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Israel

THE ISRAEL POLICE

Law enforcement was entrusted to a single national police force, called simply the Israel Police, which had a personnel strength of 20,874 men and women in 1986. The Israel Police had responsibility for preventing and detecting crime; apprehending suspects, charging them, and bringing them to trial; keeping law and order; and traffic control. Since 1974 the police had also controlled internal security, especially the prevention of border infiltration and terrorism. With the abolition of the Ministry of Police in 1977, the Israel Police came under the jurisdiction of the Ministry of Interior. The minister of interior appointed the police commanding officer, the inspector general. Since 1967 Israeli police have functioned in the occupied territories under the authority of the military governors. In March 1988, after the murder of one Arab policeman, at least half of the 1,000 Palestinian police in the occupied territories heeded leaflets and radio broadcasts calling upon them to resign.

The country was divided into four police districts and a number of subdistricts. The heavily populated metropolitan area of Tel Aviv constituted one district that was divided into three subdistricts. The Southern District, with six subdistricts, comprised central and southern Israel down to the Negev Desert. The Northern District, with five subdistricts, included Haifa, Galilee, and the coastal area north of Tel Aviv. A fourth district was formed in the Negev following the return to Egypt of the Sinai Peninsula as part of the Camp David Accords in 1979. The occupied territories were divided between the northern and southern districts.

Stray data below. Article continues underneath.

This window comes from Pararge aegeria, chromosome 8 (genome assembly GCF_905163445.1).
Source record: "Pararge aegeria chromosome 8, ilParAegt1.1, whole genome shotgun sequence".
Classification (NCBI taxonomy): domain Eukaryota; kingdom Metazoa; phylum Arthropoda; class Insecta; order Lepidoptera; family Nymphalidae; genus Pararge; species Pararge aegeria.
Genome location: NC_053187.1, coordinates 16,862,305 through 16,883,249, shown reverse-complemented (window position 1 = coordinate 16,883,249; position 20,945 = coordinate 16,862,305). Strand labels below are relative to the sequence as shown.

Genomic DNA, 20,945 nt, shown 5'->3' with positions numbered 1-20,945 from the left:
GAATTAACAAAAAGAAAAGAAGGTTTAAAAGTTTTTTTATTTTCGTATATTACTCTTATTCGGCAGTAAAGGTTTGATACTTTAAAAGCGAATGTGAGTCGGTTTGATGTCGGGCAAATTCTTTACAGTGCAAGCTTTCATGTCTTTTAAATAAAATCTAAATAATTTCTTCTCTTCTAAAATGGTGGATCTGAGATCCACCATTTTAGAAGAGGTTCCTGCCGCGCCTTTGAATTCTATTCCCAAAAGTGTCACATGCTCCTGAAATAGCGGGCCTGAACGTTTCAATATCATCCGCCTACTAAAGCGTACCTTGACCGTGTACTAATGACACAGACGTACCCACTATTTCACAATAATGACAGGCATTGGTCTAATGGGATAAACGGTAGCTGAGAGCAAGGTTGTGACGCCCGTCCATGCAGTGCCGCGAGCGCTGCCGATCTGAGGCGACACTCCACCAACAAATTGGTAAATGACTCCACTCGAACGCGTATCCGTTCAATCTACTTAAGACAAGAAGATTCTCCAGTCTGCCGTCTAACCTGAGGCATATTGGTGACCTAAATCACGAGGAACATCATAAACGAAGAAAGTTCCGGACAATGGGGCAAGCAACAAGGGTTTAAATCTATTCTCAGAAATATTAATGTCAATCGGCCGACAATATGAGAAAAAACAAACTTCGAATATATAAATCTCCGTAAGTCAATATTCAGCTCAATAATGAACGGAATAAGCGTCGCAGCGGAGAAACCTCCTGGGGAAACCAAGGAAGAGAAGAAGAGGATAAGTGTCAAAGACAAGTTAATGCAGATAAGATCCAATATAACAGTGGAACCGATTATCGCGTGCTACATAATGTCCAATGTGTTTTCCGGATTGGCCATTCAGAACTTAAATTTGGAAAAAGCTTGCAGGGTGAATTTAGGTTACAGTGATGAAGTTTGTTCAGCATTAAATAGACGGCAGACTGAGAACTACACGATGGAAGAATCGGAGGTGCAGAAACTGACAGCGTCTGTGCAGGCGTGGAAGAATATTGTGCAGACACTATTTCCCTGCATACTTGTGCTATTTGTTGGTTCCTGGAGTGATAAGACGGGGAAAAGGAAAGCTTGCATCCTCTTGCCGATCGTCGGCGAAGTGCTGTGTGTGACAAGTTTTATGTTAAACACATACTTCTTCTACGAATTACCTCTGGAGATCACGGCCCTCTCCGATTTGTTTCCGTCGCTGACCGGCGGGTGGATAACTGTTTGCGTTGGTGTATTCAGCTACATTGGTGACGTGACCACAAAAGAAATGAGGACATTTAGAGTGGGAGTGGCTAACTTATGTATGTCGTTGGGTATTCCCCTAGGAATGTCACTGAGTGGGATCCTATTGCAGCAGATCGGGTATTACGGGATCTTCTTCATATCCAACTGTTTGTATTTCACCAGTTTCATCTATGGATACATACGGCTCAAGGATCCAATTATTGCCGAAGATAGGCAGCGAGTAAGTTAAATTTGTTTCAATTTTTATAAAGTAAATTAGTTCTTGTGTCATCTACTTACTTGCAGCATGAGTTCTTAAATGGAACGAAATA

The subdistricts exercised authority over individual police stations. Most operations, including the investigation of crimes, were carried out at the police station level, subject to guidance from the appropriate functional bureau of the national headquarters in Jerusalem. The principal bureaus of national headquarters were Operations (patrolling, traffic, and internal security); Investigation (criminal investigation, intelligence, criminal identification, fraud); and Administration (personnel, training, communications, finance). These bureaus had counterparts at the district level.

Data as of December 1988